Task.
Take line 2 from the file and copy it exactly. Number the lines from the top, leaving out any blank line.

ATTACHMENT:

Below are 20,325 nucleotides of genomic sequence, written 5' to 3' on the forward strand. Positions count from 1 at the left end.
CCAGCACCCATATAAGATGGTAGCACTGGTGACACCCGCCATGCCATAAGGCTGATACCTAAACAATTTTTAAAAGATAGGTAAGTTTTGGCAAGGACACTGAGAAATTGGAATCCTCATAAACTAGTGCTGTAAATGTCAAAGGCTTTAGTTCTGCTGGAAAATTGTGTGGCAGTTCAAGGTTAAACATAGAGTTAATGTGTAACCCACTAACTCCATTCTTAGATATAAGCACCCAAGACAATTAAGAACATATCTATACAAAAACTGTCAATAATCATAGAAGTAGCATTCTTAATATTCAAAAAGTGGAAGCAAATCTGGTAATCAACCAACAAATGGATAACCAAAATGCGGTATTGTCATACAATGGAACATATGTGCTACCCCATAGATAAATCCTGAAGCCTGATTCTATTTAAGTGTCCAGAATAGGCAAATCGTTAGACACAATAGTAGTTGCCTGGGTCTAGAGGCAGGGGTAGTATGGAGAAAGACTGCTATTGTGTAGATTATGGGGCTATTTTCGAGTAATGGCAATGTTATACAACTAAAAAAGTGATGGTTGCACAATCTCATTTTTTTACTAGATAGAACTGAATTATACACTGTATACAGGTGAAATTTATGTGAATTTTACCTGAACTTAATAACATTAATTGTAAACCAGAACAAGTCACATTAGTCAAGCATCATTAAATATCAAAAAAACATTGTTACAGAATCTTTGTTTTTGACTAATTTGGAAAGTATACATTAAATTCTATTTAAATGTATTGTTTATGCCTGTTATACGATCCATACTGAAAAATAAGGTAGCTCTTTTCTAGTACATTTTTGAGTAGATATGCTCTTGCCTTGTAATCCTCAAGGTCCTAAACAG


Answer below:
CCAGCACCCATATAAGATGGTAGCACTGGTGACACCCGCCATGCCATAAGGCTGATACCTAAACAATTTTTAAAAGATAGGTAAGTTTTGGCAAGGACACTGAGAAATTGGAATCCTCATAAACTAGTGCTGTAAATGTCAAAGGCTTTAGTTCTGCTGGAAAATTGTGTGGCAGTTCAAGGTTAAACATAGAGTTAATGTGTAACCCACTAACTCCATTCTTAGATATAAGCACCCAAGACAATTAAGAACATATCTATACAAAAACTGTCAATAATCATAGAAGTAGCATTCTTAATATTCAAAAAGTGGAAGCAAATCTGGTAATCAACCAACAAATGGATAACCAAAATGCGGTATTGTCATACAATGGAACATATGTGCTACCCCATAGATAAATCCTGAAGCCTGATTCTATTTAAGTGTCCAGAATAGGCAAATCGTTAGACACAATAGTAGTTGCCTGGGTCTAGAGGCAGGGGTAGTATGGAGAAAGACTGCTATTGTGTAGATTATGGGGCTATTTTCGAGTAATGGCAATGTTATACAACTAAAAAAGTGATGGTTGCACAATCTCATTTTTTTACTAGATAGAACTGAATTATACACTGTATACAGGTGAAATTTATGTGAATTTTACCTGAACTTAATAACATTAATTGTAAACCAGAACAAGTCACATTAGTCAAGCATCATTAAATATCAAAAAAACATTGTTACAGAATCTTTGTTTTTGACTAATTTGGAAAGTATACATTAAATTCTATTTAAATGTATTGTTTATGCCTGTTATACGATCCATACTGAAAAATAAGGTAGCTCTTTTCTAGTACATTTTTGAGTAGATATGCTCTTGCCTTGTAATCCTCAAGGTCCTAAACAG